Leaving a family—whether it be on good or bad terms—can be one of the most difficult relationships for a nanny to navigate. Sometimes, it can feel less like leaving a babysitting job, and more like a breakup. You can make the transition easier by acting professionally in all of your interactions, being straightforward in your communications, and having the confidence to be secure in your decision. We asked UrbanSitter’s experienced nannies and babysitters to weigh in with their best advice. Following these tips can encourage a positive changeover for you, the children, and the family.
1. Give two weeks notice
“I would give the family an appropriate amount of time so that they can find a replacement,” says Sacramento babysitter Morlyn Walker. Two weeks is the nanny industry standard, and offers the family enough space to make arrangements for when you leave.
2. Put in in writing
Writing an email ensures that you can clearly communicate everything you need to say. You can edit your thoughts until you’re sure they’re perfect. When dealing with sensitive topics face to face, families and sitters can freeze up and avoid the subject altogether. Emails can also be referenced if your departure turns into a game of ‘he said, she said.’
3. …but have a face-to-face conversation
That being said, talking about it in person will be necessary at some point. By sending an email primer, you’ve prepared the parents for the conversation. Sending a two week notice via email, then following up with a conversation in person can adequately prepare both you and the parent for the subject at hand. Having a conversation in person with the children present can be a good opportunity to share and reminisce about your favorite memories during your time working together.
4. Be honest
All of the effort you’ve put into writing emails and talking in person won’t matter if you’re not straight-forward about the reason you’re leaving. “Be honest from the beginning,” says manny Brandon Genest. “I would tell them that I would still like to remain in contact with them, but I am no longer able to work with the family (for whatever reasons…such as new job, needing to move.) It’s important to keep that line of communication open, so if you’ve found a job where you can actually start working on your career, I’m sure the parents would be understanding.”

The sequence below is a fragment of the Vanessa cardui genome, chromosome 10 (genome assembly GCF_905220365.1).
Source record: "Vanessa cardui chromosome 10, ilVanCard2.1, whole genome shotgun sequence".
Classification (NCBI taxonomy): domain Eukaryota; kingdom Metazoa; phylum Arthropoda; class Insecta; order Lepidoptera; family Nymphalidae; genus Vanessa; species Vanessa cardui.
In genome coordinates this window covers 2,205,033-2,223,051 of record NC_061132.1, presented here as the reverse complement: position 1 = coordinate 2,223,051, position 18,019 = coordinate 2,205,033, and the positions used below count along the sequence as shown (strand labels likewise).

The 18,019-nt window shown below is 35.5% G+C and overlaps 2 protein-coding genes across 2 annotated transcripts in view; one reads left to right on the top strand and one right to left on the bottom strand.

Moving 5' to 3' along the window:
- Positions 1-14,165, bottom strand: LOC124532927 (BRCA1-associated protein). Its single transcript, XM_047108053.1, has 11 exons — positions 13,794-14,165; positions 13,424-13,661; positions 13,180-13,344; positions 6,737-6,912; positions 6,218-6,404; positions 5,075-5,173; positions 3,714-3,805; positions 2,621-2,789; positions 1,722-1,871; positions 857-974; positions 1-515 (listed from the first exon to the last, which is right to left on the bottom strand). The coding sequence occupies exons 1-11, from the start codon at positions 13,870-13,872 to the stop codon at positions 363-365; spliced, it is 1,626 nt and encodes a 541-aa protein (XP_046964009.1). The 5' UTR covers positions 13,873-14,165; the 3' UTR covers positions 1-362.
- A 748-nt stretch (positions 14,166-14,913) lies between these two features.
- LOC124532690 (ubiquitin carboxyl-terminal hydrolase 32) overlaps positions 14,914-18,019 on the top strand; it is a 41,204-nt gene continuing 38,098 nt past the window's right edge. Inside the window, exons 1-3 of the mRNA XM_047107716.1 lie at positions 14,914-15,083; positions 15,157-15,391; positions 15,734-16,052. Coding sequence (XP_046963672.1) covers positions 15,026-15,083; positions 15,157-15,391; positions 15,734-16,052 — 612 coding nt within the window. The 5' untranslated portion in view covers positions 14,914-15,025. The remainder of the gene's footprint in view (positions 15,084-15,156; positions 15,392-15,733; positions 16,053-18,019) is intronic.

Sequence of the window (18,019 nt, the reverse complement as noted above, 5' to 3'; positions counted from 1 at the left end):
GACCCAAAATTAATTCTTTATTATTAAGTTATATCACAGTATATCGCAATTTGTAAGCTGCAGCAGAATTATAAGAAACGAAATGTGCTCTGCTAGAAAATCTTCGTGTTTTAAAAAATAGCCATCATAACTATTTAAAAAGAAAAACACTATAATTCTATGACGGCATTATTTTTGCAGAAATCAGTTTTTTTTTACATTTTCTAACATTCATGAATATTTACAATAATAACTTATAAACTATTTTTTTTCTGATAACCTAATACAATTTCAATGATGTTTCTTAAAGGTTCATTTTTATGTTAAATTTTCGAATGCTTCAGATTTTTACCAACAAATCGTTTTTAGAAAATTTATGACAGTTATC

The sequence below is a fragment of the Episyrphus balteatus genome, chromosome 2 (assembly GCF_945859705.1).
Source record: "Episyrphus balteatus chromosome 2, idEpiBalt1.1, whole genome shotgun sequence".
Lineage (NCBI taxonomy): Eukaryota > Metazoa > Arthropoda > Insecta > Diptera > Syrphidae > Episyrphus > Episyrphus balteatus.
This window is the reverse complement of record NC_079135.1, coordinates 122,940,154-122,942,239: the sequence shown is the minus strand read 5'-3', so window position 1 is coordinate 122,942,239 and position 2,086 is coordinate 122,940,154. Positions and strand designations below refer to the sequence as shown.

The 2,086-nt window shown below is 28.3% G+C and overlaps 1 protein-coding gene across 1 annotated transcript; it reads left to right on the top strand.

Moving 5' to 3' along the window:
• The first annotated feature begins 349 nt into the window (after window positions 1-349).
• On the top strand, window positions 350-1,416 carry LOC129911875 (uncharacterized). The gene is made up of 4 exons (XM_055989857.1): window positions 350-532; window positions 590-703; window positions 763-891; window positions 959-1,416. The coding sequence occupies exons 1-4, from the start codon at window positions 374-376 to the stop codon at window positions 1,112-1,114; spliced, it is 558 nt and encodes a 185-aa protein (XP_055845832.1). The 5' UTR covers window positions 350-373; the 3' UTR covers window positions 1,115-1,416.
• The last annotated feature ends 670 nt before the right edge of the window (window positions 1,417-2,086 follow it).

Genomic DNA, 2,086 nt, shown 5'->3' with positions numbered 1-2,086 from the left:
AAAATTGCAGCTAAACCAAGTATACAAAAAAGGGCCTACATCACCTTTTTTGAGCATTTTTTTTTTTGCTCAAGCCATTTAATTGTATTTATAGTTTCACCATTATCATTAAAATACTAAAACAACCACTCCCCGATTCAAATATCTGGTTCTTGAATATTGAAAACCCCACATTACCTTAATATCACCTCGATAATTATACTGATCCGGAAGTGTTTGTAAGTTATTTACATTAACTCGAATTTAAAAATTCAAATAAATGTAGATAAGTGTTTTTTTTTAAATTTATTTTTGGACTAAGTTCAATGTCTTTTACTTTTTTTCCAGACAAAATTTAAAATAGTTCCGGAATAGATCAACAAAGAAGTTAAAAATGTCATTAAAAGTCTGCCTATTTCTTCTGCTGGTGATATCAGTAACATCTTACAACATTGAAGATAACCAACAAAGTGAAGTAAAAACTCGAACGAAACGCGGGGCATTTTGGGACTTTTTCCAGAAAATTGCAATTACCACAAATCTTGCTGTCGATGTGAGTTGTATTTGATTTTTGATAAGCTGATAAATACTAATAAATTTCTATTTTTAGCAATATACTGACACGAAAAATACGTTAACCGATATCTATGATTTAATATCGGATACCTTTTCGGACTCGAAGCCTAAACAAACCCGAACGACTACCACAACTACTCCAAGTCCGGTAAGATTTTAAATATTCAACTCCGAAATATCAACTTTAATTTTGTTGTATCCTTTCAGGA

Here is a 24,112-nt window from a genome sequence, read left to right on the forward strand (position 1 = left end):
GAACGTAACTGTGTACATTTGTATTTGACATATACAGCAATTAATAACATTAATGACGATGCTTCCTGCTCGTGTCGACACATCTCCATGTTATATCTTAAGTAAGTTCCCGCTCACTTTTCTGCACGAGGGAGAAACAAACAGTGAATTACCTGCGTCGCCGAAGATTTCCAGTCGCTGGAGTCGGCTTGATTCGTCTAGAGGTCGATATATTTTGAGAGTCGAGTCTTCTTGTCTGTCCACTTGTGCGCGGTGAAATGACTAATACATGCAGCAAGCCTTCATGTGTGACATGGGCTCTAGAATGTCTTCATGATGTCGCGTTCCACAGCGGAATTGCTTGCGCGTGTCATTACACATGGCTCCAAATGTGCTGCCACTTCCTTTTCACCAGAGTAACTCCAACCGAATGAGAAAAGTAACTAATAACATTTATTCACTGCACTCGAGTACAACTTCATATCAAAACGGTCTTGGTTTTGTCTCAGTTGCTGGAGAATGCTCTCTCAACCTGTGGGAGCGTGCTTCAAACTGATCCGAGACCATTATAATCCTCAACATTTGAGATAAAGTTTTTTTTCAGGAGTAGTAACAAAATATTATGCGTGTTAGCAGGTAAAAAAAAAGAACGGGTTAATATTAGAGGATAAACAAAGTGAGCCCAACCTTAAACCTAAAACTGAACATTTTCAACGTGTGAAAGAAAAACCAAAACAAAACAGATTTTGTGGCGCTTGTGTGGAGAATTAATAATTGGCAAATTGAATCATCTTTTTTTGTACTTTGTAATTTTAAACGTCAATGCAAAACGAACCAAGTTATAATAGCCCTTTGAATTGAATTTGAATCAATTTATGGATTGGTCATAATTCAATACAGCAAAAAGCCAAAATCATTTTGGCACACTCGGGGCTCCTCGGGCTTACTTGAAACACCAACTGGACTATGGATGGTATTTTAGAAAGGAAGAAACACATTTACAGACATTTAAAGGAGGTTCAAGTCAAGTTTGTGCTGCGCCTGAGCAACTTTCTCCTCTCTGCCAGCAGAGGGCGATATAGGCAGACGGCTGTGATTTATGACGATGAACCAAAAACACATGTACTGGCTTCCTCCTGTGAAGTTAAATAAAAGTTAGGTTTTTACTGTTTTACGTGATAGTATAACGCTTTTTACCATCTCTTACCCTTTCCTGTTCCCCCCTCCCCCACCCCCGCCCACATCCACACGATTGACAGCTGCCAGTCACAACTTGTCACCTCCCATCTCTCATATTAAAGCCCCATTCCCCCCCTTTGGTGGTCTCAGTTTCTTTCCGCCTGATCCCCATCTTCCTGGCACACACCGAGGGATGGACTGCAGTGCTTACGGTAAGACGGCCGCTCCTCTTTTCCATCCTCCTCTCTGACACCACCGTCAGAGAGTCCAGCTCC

5. Help find your replacement
UrbanSitter member Geraldine Ang says, “If I knew of a good fit, I’d refer the family to another sitter and offer help during the transition!” This gesture of goodwill can work wonders to make sure you maintain a good relationship with the family, as well as ensuring that the kids will be well cared for in the future.
6. …and train them
Dedicating time to making sure the new baby sitter knows the ropes shows your commitment to the kids. This may also be a rare opportunity to work side by side with another childcare provider and learn from each other.
7. End on good terms
Leaving on a job on good terms can open the doors to opportunities to use your experience there as references later. It can also help with hard transitions when leaving the kids that you’ve come to care about so deeply. If you end your professional relationship with no hard feelings, it opens the door towards possibly creating a friendship between you and your employers. “I’ll admit that I’ve dreaded the inevitable ‘last day’ for a few of my families. I love working with all of them, but two of them have earned a special place in my heart. It will not be easy…but I already know that I’ll be keeping in touch and will have a life-long friendship with them even after I’m done babysitting!” says Genest.
Try and approach leaving a job with respect for your employer, and respect for yourself. By following these simple tips, you can make your transition easier on everyone. Do you have any suggestions for leaving a babysitting family? Let us know!
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